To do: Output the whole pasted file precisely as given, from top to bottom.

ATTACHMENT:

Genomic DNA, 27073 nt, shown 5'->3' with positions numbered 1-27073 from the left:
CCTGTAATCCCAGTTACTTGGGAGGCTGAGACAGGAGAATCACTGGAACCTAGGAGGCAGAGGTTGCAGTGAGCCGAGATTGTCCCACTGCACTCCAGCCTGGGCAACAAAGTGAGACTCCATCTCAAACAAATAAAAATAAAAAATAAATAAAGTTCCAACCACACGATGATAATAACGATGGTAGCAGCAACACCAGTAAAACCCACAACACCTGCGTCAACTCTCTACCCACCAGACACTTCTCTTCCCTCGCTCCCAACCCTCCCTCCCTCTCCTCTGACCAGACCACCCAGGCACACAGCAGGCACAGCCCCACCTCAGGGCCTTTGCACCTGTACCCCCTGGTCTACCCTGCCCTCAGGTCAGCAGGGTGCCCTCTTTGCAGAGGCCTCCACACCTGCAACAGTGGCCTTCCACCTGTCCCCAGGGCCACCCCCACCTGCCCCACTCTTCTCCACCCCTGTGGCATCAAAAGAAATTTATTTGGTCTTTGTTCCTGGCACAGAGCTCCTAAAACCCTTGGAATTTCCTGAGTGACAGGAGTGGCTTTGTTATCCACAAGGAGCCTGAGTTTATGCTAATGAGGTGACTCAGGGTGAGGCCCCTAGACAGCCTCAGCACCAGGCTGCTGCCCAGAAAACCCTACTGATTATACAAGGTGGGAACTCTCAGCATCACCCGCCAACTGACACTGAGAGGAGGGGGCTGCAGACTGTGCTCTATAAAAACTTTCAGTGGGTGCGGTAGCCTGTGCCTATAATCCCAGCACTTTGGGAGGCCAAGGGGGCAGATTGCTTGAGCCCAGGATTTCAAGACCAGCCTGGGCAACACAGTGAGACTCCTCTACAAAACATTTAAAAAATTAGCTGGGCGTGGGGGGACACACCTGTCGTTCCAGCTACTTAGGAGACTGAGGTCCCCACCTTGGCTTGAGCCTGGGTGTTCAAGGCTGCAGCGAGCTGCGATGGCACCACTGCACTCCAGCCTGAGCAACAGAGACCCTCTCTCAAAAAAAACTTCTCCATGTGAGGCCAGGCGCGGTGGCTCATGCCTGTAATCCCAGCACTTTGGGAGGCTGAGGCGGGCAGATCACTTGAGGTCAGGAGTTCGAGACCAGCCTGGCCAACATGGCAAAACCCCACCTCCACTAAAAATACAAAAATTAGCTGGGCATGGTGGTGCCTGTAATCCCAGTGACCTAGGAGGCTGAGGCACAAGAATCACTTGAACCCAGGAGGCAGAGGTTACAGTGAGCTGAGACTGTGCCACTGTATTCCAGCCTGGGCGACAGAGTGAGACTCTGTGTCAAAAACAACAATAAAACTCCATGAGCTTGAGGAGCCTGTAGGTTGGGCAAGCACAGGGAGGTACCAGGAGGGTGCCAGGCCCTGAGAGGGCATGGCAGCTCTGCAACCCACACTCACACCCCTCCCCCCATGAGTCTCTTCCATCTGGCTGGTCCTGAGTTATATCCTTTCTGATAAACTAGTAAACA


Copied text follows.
Genomic DNA, 27073 nt, shown 5'->3' with positions numbered 1-27073 from the left:
CCTGTAATCCCAGTTACTTGGGAGGCTGAGACAGGAGAATCACTGGAACCTAGGAGGCAGAGGTTGCAGTGAGCCGAGATTGTCCCACTGCACTCCAGCCTGGGCAACAAAGTGAGACTCCATCTCAAACAAATAAAAATAAAAAATAAATAAAGTTCCAACCACACGATGATAATAACGATGGTAGCAGCAACACCAGTAAAACCCACAACACCTGCGTCAACTCTCTACCCACCAGACACTTCTCTTCCCTCGCTCCCAACCCTCCCTCCCTCTCCTCTGACCAGACCACCCAGGCACACAGCAGGCACAGCCCCACCTCAGGGCCTTTGCACCTGTACCCCCTGGTCTACCCTGCCCTCAGGTCAGCAGGGTGCCCTCTTTGCAGAGGCCTCCACACCTGCAACAGTGGCCTTCCACCTGTCCCCAGGGCCACCCCCACCTGCCCCACTCTTCTCCACCCCTGTGGCATCAAAAGAAATTTATTTGGTCTTTGTTCCTGGCACAGAGCTCCTAAAACCCTTGGAATTTCCTGAGTGACAGGAGTGGCTTTGTTATCCACAAGGAGCCTGAGTTTATGCTAATGAGGTGACTCAGGGTGAGGCCCCTAGACAGCCTCAGCACCAGGCTGCTGCCCAGAAAACCCTACTGATTATACAAGGTGGGAACTCTCAGCATCACCCGCCAACTGACACTGAGAGGAGGGGGCTGCAGACTGTGCTCTATAAAAACTTTCAGTGGGTGCGGTAGCCTGTGCCTATAATCCCAGCACTTTGGGAGGCCAAGGGGGCAGATTGCTTGAGCCCAGGATTTCAAGACCAGCCTGGGCAACACAGTGAGACTCCTCTACAAAACATTTAAAAAATTAGCTGGGCGTGGGGGGACACACCTGTCGTTCCAGCTACTTAGGAGACTGAGGTCCCCACCTTGGCTTGAGCCTGGGTGTTCAAGGCTGCAGCGAGCTGCGATGGCACCACTGCACTCCAGCCTGAGCAACAGAGACCCTCTCTCAAAAAAAACTTCTCCATGTGAGGCCAGGCGCGGTGGCTCATGCCTGTAATCCCAGCACTTTGGGAGGCTGAGGCGGGCAGATCACTTGAGGTCAGGAGTTCGAGACCAGCCTGGCCAACATGGCAAAACCCCACCTCCACTAAAAATACAAAAATTAGCTGGGCATGGTGGTGCCTGTAATCCCAGTGACCTAGGAGGCTGAGGCACAAGAATCACTTGAACCCAGGAGGCAGAGGTTACAGTGAGCTGAGACTGTGCCACTGTATTCCAGCCTGGGCGACAGAGTGAGACTCTGTGTCAAAAACAACAATAAAACTCCATGAGCTTGAGGAGCCTGTAGGTTGGGCAAGCACAGGGAGGTACCAGGAGGGTGCCAGGCCCTGAGAGGGCATGGCAGCTCTGCAACCCACACTCACACCCCTCCCCCCATGAGTCTCTTCCATCTGGCTGGTCCTGAGTTATATCCTTTCTGATAAACTAGTAAACA